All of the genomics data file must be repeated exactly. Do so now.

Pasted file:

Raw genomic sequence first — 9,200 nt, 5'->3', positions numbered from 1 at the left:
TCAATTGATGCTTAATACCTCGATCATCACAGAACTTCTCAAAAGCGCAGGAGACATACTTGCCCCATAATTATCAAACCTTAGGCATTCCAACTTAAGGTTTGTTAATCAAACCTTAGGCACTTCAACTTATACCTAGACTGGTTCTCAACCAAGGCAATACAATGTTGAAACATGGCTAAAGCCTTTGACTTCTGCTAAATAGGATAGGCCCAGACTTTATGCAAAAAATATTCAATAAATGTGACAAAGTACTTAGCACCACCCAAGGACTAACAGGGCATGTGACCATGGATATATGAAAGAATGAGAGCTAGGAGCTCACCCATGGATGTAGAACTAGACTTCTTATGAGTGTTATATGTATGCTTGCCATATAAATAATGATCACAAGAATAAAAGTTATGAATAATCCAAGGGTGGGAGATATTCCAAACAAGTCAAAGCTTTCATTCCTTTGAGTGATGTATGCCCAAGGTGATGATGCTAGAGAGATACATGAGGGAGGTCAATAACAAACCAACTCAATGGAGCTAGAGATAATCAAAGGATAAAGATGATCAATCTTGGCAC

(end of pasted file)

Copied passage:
Raw genomic sequence first — 9,200 nt, 5'->3', positions numbered from 1 at the left:
TCAATTGATGCTTAATACCTCGATCATCACAGAACTTCTCAAAAGCGCAGGAGACATACTTGCCCCATAATTATCAAACCTTAGGCATTCCAACTTAAGGTTTGTTAATCAAACCTTAGGCACTTCAACTTATACCTAGACTGGTTCTCAACCAAGGCAATACAATGTTGAAACATGGCTAAAGCCTTTGACTTCTGCTAAATAGGATAGGCCCAGACTTTATGCAAAAAATATTCAATAAATGTGACAAAGTACTTAGCACCACCCAAGGACTAACAGGGCATGTGACCATGGATATATGAAAGAATGAGAGCTAGGAGCTCACCCATGGATGTAGAACTAGACTTCTTATGAGTGTTATATGTATGCTTGCCATATAAATAATGATCACAAGAATAAAAGTTATGAATAATCCAAGGGTGGGAGATATTCCAAACAAGTCAAAGCTTTCATTCCTTTGAGTGATGTATGCCCAAGGTGATGATGCTAGAGAGATACATGAGGGAGGTCAATAACAAACCAACTCAATGGAGCTAGAGATAATCAAAGGATAAAGATGATCAATCTTGGCAC